Assistant Secretary Patricia Hoffman test drives the new Nissan Leaf. Nissan will introduce the all-electric Leaf in Hawaii in January 2011. Hawaii is offering incentives for the purchase of the vehicle and for home charging station development.
Earlier this month, Department of Energy Assistant Secretary for Electricity Delivery and Energy Reliability Patricia Hoffman stopped by the annual Asia Pacific Clean Energy Summit in Honolulu to speak about the Department’s commitment to enabling the clean energy transition. Each year, the summit brings together world-renowned speakers to share diverse perspectives on the implications of advanced renewable energy technologies, including policy issues and investment opportunities. Among the topics this year, the summit dedicated special sessions to China’s priorities and its investment in renewable energy, and included a trade show on progressive renewable energy concepts, products and services.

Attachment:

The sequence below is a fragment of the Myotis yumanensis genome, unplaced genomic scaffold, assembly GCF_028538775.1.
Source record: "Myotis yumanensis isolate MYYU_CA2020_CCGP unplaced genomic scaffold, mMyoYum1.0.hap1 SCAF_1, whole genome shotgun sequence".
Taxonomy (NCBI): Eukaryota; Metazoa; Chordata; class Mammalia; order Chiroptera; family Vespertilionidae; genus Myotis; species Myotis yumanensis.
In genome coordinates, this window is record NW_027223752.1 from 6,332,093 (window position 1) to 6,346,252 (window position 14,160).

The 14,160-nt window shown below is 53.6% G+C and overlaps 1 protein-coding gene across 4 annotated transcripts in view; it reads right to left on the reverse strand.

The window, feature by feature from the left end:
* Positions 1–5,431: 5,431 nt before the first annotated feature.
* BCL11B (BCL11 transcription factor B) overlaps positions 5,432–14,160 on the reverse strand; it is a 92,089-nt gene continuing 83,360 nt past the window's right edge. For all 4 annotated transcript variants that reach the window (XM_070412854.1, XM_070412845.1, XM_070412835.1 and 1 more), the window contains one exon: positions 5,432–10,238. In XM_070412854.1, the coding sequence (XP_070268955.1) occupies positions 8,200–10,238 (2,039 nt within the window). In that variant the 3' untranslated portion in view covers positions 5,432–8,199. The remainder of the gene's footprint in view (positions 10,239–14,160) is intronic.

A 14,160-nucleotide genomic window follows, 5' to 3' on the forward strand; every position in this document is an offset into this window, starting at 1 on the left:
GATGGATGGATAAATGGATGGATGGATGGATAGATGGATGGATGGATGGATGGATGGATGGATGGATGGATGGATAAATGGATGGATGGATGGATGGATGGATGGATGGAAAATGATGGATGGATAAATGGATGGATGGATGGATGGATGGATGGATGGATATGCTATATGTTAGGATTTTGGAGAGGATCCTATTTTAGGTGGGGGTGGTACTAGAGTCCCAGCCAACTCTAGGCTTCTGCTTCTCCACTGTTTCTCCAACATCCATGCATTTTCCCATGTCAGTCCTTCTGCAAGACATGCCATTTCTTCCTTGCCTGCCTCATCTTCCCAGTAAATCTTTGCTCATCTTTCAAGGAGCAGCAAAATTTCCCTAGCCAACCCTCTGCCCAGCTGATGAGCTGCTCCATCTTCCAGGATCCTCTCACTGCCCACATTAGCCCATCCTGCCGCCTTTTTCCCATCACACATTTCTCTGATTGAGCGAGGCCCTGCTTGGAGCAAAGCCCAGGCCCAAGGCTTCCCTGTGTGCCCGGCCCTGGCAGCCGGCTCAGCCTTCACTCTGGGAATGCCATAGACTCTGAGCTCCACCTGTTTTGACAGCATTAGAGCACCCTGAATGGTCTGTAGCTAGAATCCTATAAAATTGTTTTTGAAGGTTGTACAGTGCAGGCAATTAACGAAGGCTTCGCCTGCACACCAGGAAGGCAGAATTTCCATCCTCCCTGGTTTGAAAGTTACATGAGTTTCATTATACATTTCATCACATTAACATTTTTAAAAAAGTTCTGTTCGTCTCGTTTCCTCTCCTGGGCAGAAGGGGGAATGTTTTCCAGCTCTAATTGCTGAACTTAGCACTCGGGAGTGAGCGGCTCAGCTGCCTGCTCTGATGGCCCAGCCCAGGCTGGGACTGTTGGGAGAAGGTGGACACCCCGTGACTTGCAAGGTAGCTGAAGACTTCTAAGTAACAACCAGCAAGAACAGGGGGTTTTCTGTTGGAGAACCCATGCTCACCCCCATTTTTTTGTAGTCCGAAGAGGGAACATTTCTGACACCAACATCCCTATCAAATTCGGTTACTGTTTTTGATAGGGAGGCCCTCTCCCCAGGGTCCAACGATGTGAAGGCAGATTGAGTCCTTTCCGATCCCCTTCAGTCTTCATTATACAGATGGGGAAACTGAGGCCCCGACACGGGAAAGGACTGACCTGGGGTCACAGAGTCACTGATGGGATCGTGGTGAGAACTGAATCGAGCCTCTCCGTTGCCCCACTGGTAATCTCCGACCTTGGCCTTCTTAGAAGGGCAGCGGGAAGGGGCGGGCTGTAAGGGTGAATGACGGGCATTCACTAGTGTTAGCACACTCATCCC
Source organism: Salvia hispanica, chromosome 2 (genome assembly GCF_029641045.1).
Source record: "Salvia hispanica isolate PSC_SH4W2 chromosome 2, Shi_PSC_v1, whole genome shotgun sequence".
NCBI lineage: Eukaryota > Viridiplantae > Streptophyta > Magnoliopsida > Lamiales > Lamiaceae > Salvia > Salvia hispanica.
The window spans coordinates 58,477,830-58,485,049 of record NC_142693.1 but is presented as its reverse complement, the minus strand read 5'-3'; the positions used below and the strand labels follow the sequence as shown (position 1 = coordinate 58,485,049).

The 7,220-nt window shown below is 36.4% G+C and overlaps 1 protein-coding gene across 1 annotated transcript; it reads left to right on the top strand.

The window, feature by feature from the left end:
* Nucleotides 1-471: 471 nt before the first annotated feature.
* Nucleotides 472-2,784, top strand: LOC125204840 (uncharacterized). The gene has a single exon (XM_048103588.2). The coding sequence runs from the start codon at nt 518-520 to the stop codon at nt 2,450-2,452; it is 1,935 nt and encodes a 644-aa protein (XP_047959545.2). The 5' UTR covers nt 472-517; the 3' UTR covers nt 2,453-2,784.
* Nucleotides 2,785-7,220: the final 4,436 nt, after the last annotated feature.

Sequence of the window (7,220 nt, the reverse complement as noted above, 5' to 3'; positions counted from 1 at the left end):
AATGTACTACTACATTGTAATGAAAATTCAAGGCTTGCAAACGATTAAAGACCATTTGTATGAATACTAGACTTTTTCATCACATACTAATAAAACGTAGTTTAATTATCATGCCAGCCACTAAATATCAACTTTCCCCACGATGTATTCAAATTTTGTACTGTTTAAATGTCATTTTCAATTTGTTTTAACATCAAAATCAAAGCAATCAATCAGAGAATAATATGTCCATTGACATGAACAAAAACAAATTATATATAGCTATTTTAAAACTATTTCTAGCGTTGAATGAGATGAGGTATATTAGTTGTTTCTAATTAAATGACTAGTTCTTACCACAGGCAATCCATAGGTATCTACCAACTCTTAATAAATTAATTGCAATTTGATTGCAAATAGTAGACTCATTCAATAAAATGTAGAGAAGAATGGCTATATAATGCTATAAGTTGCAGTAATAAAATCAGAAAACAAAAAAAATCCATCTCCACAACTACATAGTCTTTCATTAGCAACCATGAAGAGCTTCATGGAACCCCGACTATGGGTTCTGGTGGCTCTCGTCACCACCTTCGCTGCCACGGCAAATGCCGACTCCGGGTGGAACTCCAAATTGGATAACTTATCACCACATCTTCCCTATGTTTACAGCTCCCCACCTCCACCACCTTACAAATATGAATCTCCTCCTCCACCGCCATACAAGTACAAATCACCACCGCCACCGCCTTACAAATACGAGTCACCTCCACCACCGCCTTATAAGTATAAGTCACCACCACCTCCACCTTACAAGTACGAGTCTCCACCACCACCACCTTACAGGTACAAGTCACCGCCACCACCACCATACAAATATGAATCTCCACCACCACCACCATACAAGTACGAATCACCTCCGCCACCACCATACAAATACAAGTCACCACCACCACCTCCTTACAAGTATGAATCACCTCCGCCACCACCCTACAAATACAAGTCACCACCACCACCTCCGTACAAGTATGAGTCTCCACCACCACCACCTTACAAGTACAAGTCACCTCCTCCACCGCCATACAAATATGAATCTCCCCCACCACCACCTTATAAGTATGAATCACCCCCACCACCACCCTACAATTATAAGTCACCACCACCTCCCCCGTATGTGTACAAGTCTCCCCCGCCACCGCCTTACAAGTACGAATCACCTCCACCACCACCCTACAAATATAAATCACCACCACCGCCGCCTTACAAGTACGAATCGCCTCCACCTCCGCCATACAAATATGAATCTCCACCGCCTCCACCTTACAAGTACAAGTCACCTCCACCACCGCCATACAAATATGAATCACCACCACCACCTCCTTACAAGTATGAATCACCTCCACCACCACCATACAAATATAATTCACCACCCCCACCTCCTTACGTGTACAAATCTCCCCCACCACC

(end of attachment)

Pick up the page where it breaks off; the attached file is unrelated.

In addition to giving the keynote speech at the summit, Assistant Secretary Hoffman participated in unveiling the first drivable Nissan LEAF and toured the Kaheawa wind farm. During her visit she also met with Governor Linda Lingle, Senator Daniel Inouye, state representatives and the Hawaii Clean Energy Initiative (HCEI) management team who are working to transform energy use and planning in Hawaii in an effort to reach 70% clean energy usage by 2030.
In part by the efforts of HCEI – a partnership between the State of Hawaii and the Department of Energy – Hawaii has passed clean energy legislation and encouraged energy efficiency and renewable energy development. In addition, the Department of Defense’s Pacific Command has voluntarily committed to meet or exceed all HCEI goals. The state is also working with utilities to achieve over 650 megawatts of clean energy generation – making Hawaii one of the most aggressive renewable energy users in the world.